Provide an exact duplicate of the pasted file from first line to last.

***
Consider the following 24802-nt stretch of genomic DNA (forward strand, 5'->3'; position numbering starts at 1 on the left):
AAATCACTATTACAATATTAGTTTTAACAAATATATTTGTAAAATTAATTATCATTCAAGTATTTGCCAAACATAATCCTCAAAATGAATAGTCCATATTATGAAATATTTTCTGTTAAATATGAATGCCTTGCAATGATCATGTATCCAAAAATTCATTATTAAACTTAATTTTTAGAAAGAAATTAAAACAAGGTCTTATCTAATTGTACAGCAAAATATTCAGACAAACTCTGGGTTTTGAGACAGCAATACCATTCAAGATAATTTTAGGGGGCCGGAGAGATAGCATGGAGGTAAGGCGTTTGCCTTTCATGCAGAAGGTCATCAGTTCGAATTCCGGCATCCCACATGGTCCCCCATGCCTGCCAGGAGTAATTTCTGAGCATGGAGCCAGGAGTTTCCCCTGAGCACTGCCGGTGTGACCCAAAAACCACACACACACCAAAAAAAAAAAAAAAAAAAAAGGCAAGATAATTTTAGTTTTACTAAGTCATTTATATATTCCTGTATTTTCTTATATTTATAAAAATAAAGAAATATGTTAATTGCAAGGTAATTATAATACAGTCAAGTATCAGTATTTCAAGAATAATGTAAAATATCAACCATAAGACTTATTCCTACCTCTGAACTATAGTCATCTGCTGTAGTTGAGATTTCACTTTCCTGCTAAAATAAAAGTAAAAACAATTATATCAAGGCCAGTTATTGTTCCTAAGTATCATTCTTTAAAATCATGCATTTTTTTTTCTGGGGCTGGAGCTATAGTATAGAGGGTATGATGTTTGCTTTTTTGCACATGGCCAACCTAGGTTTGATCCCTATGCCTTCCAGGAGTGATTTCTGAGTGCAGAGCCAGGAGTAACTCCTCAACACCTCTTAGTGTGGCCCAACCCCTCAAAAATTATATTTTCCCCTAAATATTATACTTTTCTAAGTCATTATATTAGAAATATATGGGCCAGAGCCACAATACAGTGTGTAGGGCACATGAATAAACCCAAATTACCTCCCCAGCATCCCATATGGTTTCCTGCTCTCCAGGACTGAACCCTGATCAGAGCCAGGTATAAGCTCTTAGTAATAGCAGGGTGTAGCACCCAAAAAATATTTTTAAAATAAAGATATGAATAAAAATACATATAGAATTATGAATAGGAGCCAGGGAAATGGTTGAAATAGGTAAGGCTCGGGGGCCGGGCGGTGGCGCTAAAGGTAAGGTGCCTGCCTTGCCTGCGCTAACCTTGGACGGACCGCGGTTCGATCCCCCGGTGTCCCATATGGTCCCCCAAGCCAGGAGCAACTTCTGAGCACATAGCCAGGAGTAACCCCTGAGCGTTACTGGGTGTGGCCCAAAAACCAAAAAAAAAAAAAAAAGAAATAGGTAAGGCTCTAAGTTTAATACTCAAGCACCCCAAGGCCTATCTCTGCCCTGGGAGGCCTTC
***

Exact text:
Consider the following 24802-nt stretch of genomic DNA (forward strand, 5'->3'; position numbering starts at 1 on the left):
AAATCACTATTACAATATTAGTTTTAACAAATATATTTGTAAAATTAATTATCATTCAAGTATTTGCCAAACATAATCCTCAAAATGAATAGTCCATATTATGAAATATTTTCTGTTAAATATGAATGCCTTGCAATGATCATGTATCCAAAAATTCATTATTAAACTTAATTTTTAGAAAGAAATTAAAACAAGGTCTTATCTAATTGTACAGCAAAATATTCAGACAAACTCTGGGTTTTGAGACAGCAATACCATTCAAGATAATTTTAGGGGGCCGGAGAGATAGCATGGAGGTAAGGCGTTTGCCTTTCATGCAGAAGGTCATCAGTTCGAATTCCGGCATCCCACATGGTCCCCCATGCCTGCCAGGAGTAATTTCTGAGCATGGAGCCAGGAGTTTCCCCTGAGCACTGCCGGTGTGACCCAAAAACCACACACACACCAAAAAAAAAAAAAAAAAAAAAGGCAAGATAATTTTAGTTTTACTAAGTCATTTATATATTCCTGTATTTTCTTATATTTATAAAAATAAAGAAATATGTTAATTGCAAGGTAATTATAATACAGTCAAGTATCAGTATTTCAAGAATAATGTAAAATATCAACCATAAGACTTATTCCTACCTCTGAACTATAGTCATCTGCTGTAGTTGAGATTTCACTTTCCTGCTAAAATAAAAGTAAAAACAATTATATCAAGGCCAGTTATTGTTCCTAAGTATCATTCTTTAAAATCATGCATTTTTTTTTCTGGGGCTGGAGCTATAGTATAGAGGGTATGATGTTTGCTTTTTTGCACATGGCCAACCTAGGTTTGATCCCTATGCCTTCCAGGAGTGATTTCTGAGTGCAGAGCCAGGAGTAACTCCTCAACACCTCTTAGTGTGGCCCAACCCCTCAAAAATTATATTTTCCCCTAAATATTATACTTTTCTAAGTCATTATATTAGAAATATATGGGCCAGAGCCACAATACAGTGTGTAGGGCACATGAATAAACCCAAATTACCTCCCCAGCATCCCATATGGTTTCCTGCTCTCCAGGACTGAACCCTGATCAGAGCCAGGTATAAGCTCTTAGTAATAGCAGGGTGTAGCACCCAAAAAATATTTTTAAAATAAAGATATGAATAAAAATACATATAGAATTATGAATAGGAGCCAGGGAAATGGTTGAAATAGGTAAGGCTCGGGGGCCGGGCGGTGGCGCTAAAGGTAAGGTGCCTGCCTTGCCTGCGCTAACCTTGGACGGACCGCGGTTCGATCCCCCGGTGTCCCATATGGTCCCCCAAGCCAGGAGCAACTTCTGAGCACATAGCCAGGAGTAACCCCTGAGCGTTACTGGGTGTGGCCCAAAAACCAAAAAAAAAAAAAAAAGAAATAGGTAAGGCTCTAAGTTTAATACTCAAGCACCCCAAGGCCTATCTCTGCCCTGGGAGGCCTTC